NLRB Punts on College Athletes’ Unionization Efforts
Kegler Brown E-mployment Alert August 20, 2015
The National Labor Relations Board (“NLRB”) declined jurisdiction to hear the petition of Northwestern University scholarship football players to unionize. The result is the petition is dismissed. The decision, issued by the five-member Board, punts on the questions of whether college athletes are employees of their university, and whether they have the right to unionize. This comes as a reversal of sorts from a March 2014 ruling by the NLRB regional director, who found that the athletes were employees and did have the right to unionize.
The Board’s stated basis for declining jurisdiction was that ruling on this particular case would “not promote labor stability.” The Board said that due to “the nature and structure of NCAA Division I Football Bowl Subdivision,” and absent any clear direction from Congress, this was not the right case for the Board to weigh in. The decision explicitly states that it is “narrowly focused” and “does not preclude reconsideration of this issue in the future.”
What This Decision Means
Taking the NLRB at its word, this decision means very little.
The Board made extra effort to say that it was not foreclosing this issue. Nor was it calling for a moratorium on unionization efforts at other schools. The Board’s explanation was that it does not have jurisdiction over state-run colleges and universities, which comprise the overwhelming majority of schools in the Football Bowl Subdivision. The Board opined that because of this lack of authority over those schools, any ruling at this time would disrupt labor stability by creating an uneven playing field for recruiting efforts.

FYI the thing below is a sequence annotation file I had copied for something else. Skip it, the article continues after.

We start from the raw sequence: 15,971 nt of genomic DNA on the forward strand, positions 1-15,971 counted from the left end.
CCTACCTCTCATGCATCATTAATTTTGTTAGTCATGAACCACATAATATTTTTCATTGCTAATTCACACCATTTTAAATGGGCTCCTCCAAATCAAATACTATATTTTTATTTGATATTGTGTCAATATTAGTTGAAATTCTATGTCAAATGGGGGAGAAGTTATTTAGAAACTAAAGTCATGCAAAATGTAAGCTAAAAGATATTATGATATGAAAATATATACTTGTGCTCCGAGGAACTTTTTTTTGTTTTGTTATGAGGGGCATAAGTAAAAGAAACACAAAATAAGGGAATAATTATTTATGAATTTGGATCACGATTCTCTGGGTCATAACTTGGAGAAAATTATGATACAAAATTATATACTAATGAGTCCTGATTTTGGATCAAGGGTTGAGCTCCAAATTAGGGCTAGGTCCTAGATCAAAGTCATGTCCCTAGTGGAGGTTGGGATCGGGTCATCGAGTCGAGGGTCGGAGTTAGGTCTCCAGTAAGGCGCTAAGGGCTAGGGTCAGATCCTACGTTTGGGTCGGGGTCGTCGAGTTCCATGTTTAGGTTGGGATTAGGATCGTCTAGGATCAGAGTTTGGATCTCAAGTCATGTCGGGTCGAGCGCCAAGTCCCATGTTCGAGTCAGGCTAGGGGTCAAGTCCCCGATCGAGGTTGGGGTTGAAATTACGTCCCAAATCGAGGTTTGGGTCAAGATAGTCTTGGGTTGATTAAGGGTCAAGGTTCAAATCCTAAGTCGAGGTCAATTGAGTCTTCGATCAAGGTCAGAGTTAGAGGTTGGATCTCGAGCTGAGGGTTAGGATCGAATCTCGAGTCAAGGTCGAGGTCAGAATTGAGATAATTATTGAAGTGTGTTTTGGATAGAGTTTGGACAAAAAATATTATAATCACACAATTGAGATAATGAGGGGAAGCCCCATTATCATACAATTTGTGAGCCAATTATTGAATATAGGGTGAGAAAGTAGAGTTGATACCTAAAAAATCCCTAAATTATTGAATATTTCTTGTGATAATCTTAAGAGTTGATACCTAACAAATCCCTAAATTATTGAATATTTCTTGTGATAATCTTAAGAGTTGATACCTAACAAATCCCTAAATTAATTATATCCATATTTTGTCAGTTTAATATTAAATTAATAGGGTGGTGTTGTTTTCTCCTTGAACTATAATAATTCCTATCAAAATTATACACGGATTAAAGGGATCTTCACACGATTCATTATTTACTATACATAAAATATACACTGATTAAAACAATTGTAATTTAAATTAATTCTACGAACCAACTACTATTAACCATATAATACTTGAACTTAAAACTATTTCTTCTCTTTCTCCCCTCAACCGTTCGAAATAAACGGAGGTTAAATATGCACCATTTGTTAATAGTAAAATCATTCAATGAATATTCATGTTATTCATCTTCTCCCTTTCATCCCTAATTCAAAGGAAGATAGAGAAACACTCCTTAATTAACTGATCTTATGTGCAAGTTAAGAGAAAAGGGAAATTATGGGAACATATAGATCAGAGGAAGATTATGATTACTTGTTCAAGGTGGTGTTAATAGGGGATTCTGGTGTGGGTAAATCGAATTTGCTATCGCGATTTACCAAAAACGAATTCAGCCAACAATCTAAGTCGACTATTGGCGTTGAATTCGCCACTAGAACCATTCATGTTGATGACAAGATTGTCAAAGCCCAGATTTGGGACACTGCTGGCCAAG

This explanation of union rights creating competitive disadvantages has come before the Board from other trades and industries in the past. But unlike those other times in the past, the competitive disadvantage argument carried the day.
That said, observers should make no mistake: The Board’s ruling does not give any indication that its pro-labor stance is weakening. There was tremendous political pressure on both sides of this issue. By declining jurisdiction, the Board has deferred the issue for a future date
The practical effect is that, for now, Northwestern Football players are student-athletes – not employees.